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How are Retirement Funds Divided in a Divorce?

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Dividing assets is one of the most complex aspects of divorce. This is especially true for those with significant retirement savings, so if you are going through a divorce and your spouse is refusing to divide the contents of a retirement account, it is critical to contact a property division attorney who is well-versed in the nuances of dividing these types of assets.

Equitable Division  

In Florida, marital assets must be divided equitably during divorce. This does not mean that all property and assets will be divided equally. Instead, courts are ordered to make a fair and just division based on each party’s individual circumstances. For this reason, an ex-spouse is usually only eligible to collect a portion of the contributions that were made to a retirement plan during the marriage itself. Any contributions made after the marriage was dissolved or before the wedding will remain in the sole possession of the account holder. However, the exact process of division also depends on the type of retirement plan in question.

Defined-Benefit Plans 

One of the most common types of retirement accounts is the pension, where employers make regular contributions to a fund on an employee’s behalf. These types of pension accounts are known as defined-benefit plans because beneficiaries are guaranteed a specific sum of money if they meet certain requirements. Pensions can be paid in a number of different ways, including by installment or in the form of a lump sum payment upon retirement. Most defined-benefit plans allow ex-spouses to receive a lump sum payment of the contributions made during the marriage at the time of divorce. Alternatively, a party could elect to receive a payment from the plan at the time of retirement.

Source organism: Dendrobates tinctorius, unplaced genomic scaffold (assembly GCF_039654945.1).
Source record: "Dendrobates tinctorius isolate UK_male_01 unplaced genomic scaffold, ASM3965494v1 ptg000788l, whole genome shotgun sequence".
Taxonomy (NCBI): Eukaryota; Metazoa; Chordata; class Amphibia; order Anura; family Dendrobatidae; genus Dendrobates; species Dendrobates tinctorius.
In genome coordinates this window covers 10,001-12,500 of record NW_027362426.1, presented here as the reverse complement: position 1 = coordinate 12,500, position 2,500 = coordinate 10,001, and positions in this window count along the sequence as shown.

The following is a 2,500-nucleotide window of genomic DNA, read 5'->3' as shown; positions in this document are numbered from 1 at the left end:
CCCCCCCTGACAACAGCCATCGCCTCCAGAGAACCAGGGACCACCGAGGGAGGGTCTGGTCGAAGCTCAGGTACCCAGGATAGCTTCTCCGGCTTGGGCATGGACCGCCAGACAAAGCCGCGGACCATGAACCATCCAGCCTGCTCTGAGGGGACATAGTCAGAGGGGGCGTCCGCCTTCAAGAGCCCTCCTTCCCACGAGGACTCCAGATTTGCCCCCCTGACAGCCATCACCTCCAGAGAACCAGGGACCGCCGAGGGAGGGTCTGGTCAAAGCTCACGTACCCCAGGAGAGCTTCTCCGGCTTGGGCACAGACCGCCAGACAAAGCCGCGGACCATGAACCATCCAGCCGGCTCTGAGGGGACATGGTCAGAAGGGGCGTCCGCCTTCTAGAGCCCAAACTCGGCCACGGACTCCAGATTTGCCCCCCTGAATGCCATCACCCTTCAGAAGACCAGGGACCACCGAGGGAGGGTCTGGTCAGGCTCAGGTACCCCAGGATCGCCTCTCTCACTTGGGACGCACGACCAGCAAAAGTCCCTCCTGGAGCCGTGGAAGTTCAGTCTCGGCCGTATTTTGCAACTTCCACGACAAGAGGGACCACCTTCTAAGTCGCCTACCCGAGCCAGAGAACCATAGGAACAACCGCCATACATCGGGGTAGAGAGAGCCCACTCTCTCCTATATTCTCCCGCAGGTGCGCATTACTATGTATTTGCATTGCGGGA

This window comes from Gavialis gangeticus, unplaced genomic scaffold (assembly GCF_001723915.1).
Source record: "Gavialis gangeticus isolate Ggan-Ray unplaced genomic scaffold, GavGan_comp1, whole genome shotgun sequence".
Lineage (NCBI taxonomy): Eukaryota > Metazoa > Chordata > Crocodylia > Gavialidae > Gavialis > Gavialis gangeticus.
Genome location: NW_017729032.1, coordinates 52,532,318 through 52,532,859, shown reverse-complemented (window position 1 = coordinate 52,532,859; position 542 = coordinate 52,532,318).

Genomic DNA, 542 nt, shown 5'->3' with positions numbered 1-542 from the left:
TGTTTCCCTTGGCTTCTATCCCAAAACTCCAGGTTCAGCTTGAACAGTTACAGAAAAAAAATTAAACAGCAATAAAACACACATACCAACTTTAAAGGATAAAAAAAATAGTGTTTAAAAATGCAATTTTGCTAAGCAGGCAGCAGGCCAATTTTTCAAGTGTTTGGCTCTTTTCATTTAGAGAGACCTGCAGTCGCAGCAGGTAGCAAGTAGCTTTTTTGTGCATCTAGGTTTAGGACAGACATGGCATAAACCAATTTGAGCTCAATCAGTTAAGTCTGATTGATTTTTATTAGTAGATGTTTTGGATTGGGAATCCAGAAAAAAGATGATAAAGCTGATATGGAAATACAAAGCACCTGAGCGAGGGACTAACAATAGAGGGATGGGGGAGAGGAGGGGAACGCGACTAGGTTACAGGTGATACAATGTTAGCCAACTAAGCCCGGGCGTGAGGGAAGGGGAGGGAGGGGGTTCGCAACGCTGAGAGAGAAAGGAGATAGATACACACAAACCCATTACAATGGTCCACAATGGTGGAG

Defined-Contribution Plans  

Another popular type of retirement plan is the defined-contribution plan, which includes 401(k)s, IRAs, and Roth IRA accounts. Unlike defined-benefit plans, these types of plans don’t pay a specific sum of money, but instead allow an individual to set aside a certain amount for retirement in a tax-deferred account. In many cases, the beneficiary’s payments are supplemented by contributions from the employer. Upon retirement, the individual can begin withdrawing money from the account.

Defined-contribution plans are usually divided based on a predetermined formula that takes into account the balance of the account, as well as the percentage of vesting for the contents of the account at the time of the divorce. For example, if an employee had a pension plan that did not fully vest until 20 years had passed, but he or she filed for divorce after only ten years, the court would take the amount of the balance and multiply it by 50 percent because only half of the amount of time required for vesting had accrued. The total would then be divided down the middle. The ex-spouse could take his or her half, while the account holder could continue to increase the account balance.

Call Today to Discuss Your Case with a Dedicated Fort Lauderdale Attorney  

If you or your spouse have significant funds in your retirement account and you have filed for divorce, please call 954-945-7591 to schedule a free consultation with experienced Fort Lauderdale property division attorney Sandra Bonfiglio, P.A. We are eager to assist you with your case.

Resource:

leg.state.fl.us/statutes/index.cfm?App_mode=Display_Statute&URL=0000-0099/0061/Sections/0061.075.html

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